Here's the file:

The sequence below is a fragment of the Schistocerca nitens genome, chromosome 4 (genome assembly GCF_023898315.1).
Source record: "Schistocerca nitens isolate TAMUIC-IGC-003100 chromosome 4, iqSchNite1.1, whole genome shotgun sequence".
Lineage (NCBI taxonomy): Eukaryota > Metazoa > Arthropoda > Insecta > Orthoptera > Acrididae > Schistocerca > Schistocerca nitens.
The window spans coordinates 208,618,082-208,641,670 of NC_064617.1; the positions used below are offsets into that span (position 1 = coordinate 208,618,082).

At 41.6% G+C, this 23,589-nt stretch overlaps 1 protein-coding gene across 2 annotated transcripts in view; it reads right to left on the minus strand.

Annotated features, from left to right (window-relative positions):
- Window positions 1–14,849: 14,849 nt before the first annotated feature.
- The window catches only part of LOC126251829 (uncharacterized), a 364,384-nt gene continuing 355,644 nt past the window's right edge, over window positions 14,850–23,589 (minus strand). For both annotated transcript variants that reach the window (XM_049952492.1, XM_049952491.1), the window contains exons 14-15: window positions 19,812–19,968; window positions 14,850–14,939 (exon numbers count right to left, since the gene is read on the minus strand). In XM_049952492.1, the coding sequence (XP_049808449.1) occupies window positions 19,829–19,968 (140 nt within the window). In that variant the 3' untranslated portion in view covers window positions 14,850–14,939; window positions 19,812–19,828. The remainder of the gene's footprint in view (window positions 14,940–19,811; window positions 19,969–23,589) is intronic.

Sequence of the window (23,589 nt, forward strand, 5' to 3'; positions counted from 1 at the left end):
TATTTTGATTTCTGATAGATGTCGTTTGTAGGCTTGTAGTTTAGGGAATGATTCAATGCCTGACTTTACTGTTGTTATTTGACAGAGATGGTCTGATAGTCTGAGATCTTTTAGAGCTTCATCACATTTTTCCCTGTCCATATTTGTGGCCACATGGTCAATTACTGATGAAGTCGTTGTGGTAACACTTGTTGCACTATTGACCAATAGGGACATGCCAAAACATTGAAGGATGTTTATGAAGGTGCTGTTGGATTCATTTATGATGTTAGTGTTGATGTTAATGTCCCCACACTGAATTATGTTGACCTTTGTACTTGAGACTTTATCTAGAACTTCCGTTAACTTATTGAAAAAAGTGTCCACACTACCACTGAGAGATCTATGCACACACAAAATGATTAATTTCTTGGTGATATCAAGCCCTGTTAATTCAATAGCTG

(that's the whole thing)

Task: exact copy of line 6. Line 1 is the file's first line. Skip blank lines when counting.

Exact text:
Annotated features, from left to right (window-relative positions):